Nine more species of sharks will be added to the endangered species list this week, their populations decimated by overfishing and a demand for their fins in Asian soup bowls.
The World Conservation Union (IUCN) warned that if trends continue many shark species could be extinct within a few short decades. Julia Baum, Scripps Institute of Oceanography researcher and IUCN shark specialist, said: “Sharks are definitely at the top of the list for marine fishes that could go extinct in our lifetimes. If we carry on the way that we are, we’re looking at a really high risk of extinction for some of these shark species within the next few decades.”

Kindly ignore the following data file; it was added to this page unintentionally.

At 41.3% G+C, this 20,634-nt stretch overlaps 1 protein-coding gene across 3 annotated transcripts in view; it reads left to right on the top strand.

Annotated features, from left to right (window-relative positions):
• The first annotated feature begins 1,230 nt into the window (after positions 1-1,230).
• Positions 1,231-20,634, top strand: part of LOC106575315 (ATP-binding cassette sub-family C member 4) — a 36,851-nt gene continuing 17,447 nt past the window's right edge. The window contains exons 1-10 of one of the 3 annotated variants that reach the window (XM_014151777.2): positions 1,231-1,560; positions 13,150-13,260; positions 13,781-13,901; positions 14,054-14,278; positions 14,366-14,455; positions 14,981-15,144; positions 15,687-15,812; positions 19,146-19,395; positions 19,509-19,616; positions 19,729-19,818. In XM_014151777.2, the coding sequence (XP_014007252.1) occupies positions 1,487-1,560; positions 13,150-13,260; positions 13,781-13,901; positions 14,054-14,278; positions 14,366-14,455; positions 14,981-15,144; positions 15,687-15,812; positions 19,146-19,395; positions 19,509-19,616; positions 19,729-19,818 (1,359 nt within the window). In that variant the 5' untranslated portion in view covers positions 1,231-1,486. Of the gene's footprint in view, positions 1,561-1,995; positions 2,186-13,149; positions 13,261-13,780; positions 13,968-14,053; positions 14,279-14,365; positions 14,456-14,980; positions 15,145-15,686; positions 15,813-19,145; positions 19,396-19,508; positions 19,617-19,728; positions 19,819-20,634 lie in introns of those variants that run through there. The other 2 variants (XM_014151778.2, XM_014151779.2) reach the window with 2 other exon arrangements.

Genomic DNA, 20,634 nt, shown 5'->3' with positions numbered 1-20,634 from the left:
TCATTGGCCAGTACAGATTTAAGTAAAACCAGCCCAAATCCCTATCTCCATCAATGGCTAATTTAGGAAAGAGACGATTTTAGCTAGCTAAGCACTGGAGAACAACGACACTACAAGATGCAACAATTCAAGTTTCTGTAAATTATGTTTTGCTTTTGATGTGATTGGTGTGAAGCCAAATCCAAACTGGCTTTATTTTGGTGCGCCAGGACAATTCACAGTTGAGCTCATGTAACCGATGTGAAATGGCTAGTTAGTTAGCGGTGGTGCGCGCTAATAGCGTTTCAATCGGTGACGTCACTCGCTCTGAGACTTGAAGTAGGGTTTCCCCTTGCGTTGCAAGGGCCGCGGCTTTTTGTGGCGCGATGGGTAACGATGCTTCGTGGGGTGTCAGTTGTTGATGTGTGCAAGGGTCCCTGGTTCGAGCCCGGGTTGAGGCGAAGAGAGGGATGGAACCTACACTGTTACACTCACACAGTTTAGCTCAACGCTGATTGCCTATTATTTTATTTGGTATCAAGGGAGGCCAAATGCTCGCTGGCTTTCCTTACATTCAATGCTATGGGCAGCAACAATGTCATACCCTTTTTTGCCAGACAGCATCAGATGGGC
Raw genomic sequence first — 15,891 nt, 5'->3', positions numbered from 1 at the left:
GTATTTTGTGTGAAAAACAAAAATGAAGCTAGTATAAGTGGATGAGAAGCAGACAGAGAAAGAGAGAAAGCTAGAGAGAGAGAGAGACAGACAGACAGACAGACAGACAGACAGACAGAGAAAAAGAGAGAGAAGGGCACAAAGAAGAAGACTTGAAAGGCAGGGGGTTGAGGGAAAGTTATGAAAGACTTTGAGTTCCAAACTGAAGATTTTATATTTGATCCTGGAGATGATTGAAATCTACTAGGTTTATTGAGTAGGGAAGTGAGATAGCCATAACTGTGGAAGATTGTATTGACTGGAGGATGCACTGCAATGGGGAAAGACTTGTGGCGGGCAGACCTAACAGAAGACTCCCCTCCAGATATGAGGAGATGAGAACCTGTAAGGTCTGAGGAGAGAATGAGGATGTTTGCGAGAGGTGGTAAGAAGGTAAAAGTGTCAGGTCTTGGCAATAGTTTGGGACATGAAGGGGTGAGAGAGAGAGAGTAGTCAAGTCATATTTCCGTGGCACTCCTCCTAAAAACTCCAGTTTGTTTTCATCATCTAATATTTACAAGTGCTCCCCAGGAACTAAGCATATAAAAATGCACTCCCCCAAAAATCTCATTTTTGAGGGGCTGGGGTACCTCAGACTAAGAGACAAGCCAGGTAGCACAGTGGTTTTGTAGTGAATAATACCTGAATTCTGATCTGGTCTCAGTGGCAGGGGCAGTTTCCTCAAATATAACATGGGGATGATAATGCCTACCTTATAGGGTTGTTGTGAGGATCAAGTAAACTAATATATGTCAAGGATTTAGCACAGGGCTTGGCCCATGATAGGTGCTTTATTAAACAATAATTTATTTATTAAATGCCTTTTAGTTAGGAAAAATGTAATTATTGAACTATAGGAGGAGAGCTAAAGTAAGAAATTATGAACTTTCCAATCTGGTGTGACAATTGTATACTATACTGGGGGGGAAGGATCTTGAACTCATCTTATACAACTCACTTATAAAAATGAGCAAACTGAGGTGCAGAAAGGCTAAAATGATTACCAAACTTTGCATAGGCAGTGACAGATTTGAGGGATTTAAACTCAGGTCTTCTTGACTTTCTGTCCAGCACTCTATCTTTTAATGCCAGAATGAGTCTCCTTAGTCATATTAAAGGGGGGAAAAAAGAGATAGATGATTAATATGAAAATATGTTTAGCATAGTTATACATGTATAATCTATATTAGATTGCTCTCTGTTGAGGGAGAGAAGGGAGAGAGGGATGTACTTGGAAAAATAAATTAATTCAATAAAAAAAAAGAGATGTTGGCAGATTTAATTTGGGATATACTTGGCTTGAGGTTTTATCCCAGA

One of the new additions to the list of endangered species is the scalloped hammerhead shark. The IUCN will classify the animal as “globally endangered”. Within the last 30 years the shark’s population has shrunk by 99% in many parts of the world. This shark, and eight others, will be added to the list of more than 125 sharks already classified as threatened or endangered by the IUCN. The other new additions to the list are the smooth hammerhead, shortfin mako, common thresher, big-eye thresher, silky, tiger, bull and dusky sharks.